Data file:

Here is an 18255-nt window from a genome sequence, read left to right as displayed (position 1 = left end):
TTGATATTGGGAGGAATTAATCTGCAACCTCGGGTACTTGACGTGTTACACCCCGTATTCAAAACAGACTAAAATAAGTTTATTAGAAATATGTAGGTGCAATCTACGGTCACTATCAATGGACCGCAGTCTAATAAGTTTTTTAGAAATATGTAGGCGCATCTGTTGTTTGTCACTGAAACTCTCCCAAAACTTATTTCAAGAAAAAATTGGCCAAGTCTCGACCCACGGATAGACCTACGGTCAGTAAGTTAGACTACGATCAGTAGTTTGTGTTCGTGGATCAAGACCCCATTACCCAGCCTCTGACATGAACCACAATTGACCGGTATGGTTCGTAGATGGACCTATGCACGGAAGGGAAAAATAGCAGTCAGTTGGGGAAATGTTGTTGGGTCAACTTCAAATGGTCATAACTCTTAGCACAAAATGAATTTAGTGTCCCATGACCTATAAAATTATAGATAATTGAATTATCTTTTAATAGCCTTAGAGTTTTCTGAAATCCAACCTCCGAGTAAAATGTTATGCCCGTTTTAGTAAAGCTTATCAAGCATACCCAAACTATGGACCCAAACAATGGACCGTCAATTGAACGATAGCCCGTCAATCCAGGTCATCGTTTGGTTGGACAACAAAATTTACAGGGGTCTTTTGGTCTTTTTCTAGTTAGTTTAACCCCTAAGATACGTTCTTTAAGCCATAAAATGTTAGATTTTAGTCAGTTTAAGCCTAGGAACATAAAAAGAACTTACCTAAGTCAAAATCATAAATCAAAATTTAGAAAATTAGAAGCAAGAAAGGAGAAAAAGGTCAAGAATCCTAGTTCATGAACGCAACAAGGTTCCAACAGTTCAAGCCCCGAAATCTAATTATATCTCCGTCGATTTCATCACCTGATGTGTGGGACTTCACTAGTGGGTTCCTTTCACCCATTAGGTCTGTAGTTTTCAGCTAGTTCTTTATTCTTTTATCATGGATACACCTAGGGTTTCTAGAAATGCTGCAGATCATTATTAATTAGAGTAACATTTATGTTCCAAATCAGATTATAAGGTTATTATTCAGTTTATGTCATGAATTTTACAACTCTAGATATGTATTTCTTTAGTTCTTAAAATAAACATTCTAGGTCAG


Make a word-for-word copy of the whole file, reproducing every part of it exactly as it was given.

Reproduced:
Here is an 18255-nt window from a genome sequence, read left to right as displayed (position 1 = left end):
TTGATATTGGGAGGAATTAATCTGCAACCTCGGGTACTTGACGTGTTACACCCCGTATTCAAAACAGACTAAAATAAGTTTATTAGAAATATGTAGGTGCAATCTACGGTCACTATCAATGGACCGCAGTCTAATAAGTTTTTTAGAAATATGTAGGCGCATCTGTTGTTTGTCACTGAAACTCTCCCAAAACTTATTTCAAGAAAAAATTGGCCAAGTCTCGACCCACGGATAGACCTACGGTCAGTAAGTTAGACTACGATCAGTAGTTTGTGTTCGTGGATCAAGACCCCATTACCCAGCCTCTGACATGAACCACAATTGACCGGTATGGTTCGTAGATGGACCTATGCACGGAAGGGAAAAATAGCAGTCAGTTGGGGAAATGTTGTTGGGTCAACTTCAAATGGTCATAACTCTTAGCACAAAATGAATTTAGTGTCCCATGACCTATAAAATTATAGATAATTGAATTATCTTTTAATAGCCTTAGAGTTTTCTGAAATCCAACCTCCGAGTAAAATGTTATGCCCGTTTTAGTAAAGCTTATCAAGCATACCCAAACTATGGACCCAAACAATGGACCGTCAATTGAACGATAGCCCGTCAATCCAGGTCATCGTTTGGTTGGACAACAAAATTTACAGGGGTCTTTTGGTCTTTTTCTAGTTAGTTTAACCCCTAAGATACGTTCTTTAAGCCATAAAATGTTAGATTTTAGTCAGTTTAAGCCTAGGAACATAAAAAGAACTTACCTAAGTCAAAATCATAAATCAAAATTTAGAAAATTAGAAGCAAGAAAGGAGAAAAAGGTCAAGAATCCTAGTTCATGAACGCAACAAGGTTCCAACAGTTCAAGCCCCGAAATCTAATTATATCTCCGTCGATTTCATCACCTGATGTGTGGGACTTCACTAGTGGGTTCCTTTCACCCATTAGGTCTGTAGTTTTCAGCTAGTTCTTTATTCTTTTATCATGGATACACCTAGGGTTTCTAGAAATGCTGCAGATCATTATTAATTAGAGTAACATTTATGTTCCAAATCAGATTATAAGGTTATTATTCAGTTTATGTCATGAATTTTACAACTCTAGATATGTATTTCTTTAGTTCTTAAAATAAACATTCTAGGTCAG